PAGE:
F0 N of Alliston Simcoe ON 2030 0.6 miles (0.97 km)
F4 NE of Monroe Center, OH to NE of Ivarea, PA Ashtabula (OH), Erie (PA) OH, PA 2059 14 miles (23 km) 12 deaths – In Ohio, trees and power poles were downed and 10 mobile homes were destroyed. Tornado crossed the state border and struck Albion, Pennsylvania, where an area up to 2 blocks wide and 10 blocks long was devastated. Many homes in town were completely leveled and 9 people were killed. Tornado struck two trailer parks in Cranesville, Pennsylvania, where three other people died.
F4 Barrie Simcoe ON 2100 6.2 miles (10.0 km) 8 deaths – See the article on this tornado
F3 SE of Bundysburg to NE of Colebrooke Trumbull, Ashtabula OH 2105 15 miles (24 km) Forty homes were destroyed, along with multiple trucks, cars, and trailers. Numerous other structures were damaged.
F2 SE of Linesville Crawford PA 2110 4 miles (6.4 km) 1 death—Touched down over the Pymatuning Reservoir and moved ashore, damaging numerous homes and campgrounds. The fatality occurred when a woman was crushed underneath a travel trailer. Two trailer homes were swept away, and a barn, a garage, and other structures were damaged.
F4 SE of Cornelion, OH to SE of Eagle Rock, PA Trumbull (OH), Mercer (PA), Crawford (PA), Venango (PA) OH, PA 2117 56.2 miles (90.4 km) 16 deaths – Long track tornado touched down near the Ohio/Pennsylvania border and caused major damage in and around Jamestown, Atlantic, Cochranton, Cooperstown, Cherry Tree, and Hannasville. Atlantic was particularly hard hit, where a grain mill, a chair factory, a communications tower, a post office, a school building, and multiple homes were destroyed. Five people were killed there. Two homes and 11 trailers were destroyed at a trailer park in the Cherry Tree area, where five additional fatalities occurred. A poultry farm lost 160,000 birds. Numerous other structures including churches, mobile homes, a motel, and two taverns were damaged or destroyed along the path. Tornado caused a total of $5,000,000 in damage.
F3 S of Saegertown to NE of Centerville Crawford PA 2123 23 miles (37 km) 2 deaths – This tornado struck a ranger's home at the Army Corps of Engineers Station, with a car being rolled 100 feet (30 m) at this location. The fatalities occurred at Centerville.
F4 SE of Waterford, PA to SE of Panama, NY Erie (PA), Warren (PA), Chautauqua (NY) PA, NY 2125 28 miles (45 km) In Pennsylvania, over 50 buildings were destroyed in the Corry and Elgin areas. One farm was completely leveled in the area, with nothing but a silo left standing. The farmhouse was seen airborne by eyewitnesses. A dump truck was tossed over a house and a wagon was thrown over a mile. 30 head of cattle were killed in the area. Tornado crossed into New York and traversed rural areas before dissipating.
F2 NE of Dorset, OH to W of Steamburg, PA Ashtabula (OH), Crawford (PA) OH, PA 2128 10 miles (16 km) Several homes and farm buildings were torn apart along the path.
F1 Wagner Lake area Durham ON 2140 unknown
F1 Reaboro area Peterborough ON 2205 unknown
F3 S of Centerville Crawford PA 2212 8 miles (13 km) Ten homes, a trailer, and several barns were destroyed. A $500,000 state transportation building was destroyed as well.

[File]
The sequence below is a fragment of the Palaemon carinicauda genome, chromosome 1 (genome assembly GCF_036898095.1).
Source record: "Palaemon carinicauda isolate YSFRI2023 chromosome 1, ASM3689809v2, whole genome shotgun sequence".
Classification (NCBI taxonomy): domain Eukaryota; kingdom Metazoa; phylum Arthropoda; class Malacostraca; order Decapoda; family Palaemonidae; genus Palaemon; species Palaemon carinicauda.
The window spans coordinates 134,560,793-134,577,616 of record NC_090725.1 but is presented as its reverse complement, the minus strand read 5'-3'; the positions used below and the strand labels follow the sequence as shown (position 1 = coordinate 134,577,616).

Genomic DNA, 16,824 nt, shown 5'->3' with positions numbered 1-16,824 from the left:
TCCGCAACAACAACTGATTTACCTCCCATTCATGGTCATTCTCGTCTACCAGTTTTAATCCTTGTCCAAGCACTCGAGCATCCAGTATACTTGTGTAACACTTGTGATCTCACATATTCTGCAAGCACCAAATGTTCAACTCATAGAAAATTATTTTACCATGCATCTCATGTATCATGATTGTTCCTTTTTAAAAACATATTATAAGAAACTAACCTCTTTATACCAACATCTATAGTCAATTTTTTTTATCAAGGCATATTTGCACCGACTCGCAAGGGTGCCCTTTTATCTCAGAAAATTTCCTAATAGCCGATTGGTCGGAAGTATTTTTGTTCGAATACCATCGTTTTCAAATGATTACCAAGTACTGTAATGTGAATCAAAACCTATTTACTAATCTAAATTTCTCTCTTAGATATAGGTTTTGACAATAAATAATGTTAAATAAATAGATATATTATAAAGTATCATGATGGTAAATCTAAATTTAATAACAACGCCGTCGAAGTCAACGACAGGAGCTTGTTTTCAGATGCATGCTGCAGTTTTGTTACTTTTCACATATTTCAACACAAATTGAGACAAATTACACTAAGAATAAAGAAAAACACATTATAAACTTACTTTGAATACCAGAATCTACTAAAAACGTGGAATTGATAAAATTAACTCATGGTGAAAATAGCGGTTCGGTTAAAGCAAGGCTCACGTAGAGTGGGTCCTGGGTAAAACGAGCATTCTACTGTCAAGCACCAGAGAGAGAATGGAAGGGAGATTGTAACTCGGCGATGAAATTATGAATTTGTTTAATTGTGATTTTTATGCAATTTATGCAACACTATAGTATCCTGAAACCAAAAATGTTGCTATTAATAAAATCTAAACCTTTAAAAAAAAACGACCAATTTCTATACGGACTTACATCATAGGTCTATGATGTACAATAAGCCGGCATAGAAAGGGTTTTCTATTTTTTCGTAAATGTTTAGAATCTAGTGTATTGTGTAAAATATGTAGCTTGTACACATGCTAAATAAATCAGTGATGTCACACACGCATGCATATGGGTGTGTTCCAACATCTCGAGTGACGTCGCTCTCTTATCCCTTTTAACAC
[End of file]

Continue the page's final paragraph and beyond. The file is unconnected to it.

F3 Alma to Hilsburgh Wellington ON 2215–2230 20.6 miles (33.2 km) Damage was mostly confined to outbuildings.
F2 Ida area Peterborough ON 2220 unknown
F3 Rice Lake area Northumberland ON 2225 unknown
F3 E of Jamestown Chautauqua NY 2225 13 miles (21 km) Homes near Busti, Harmony, Carroll, and Kiantone were torn apart or destroyed.
F5 W of Newton Falls, OH to W of Mercer, PA Portage (OH), Trumbull (OH), Mercer (PA) OH, PA 2230 47 miles (76 km) 18 deaths – See the section on this tornado
F4 SE of Shamburg to SW of Owls Nest Venango, Forest PA 2230 29 miles (47 km) 7 deaths – Around 700 structures were damaged along the path, 125 of which were destroyed. At a drug and alcohol rehab center, 14 of 17 trailers were destroyed. The fatalities took place near German Hill, three of which occurred when a car was thrown 100 yards (91 m) from Highway 36.
F1 S of Pittsfield Warren PA 2230 5 miles (8.0 km)
F1 Minto area Hastings ON 2235 unknown
F2 SW of Chaffee to E of Halsey Forest, Elk, McKean PA 2250 19 miles (31 km) Damage was mostly limited to trees.
F1 SW of London Madison OH 2306 0.5 miles (0.80 km)
F3 N of Johnstown to W of West Carlisle Licking, Coshocton OH 2315 29 miles (47 km) 1 death – Several homes and buildings were destroyed, and one person was killed near Fallsburg. Caused $5,000,000 in damage.
F3 S of Tidioute Warren PA 2330 17 miles (27 km) 32 buildings were damaged or destroyed.
F4 N of Sabula to NW of Jersey Shore Clearfield, Cameron, Clinton, Centre PA 2335 69 miles (111 km) Tornado carved a massive path through Moshannon State Forest, downing thousands of trees. The tornado went through Parker Dam State Park in Clearfield County. 13 homes were destroyed, mostly near the beginning of the path.
F2 S of Salem to W of East Palestine Columbiana OH 2335 15 miles (24 km) Many homes and farm buildings were destroyed.
F1 NE of Frazeysburg Muskingum, Coshocton OH 2350 11 miles (18 km)
F2 SW of Dotter Venango PA 2354 6 miles (9.7 km) A trailer and five homes were destroyed or badly damaged. A man and his son were badly injured when another trailer was destroyed. Caused $243,000 in damage.
F0 S of Emlenton Venango, Clarion PA 2356 5 miles (8.0 km)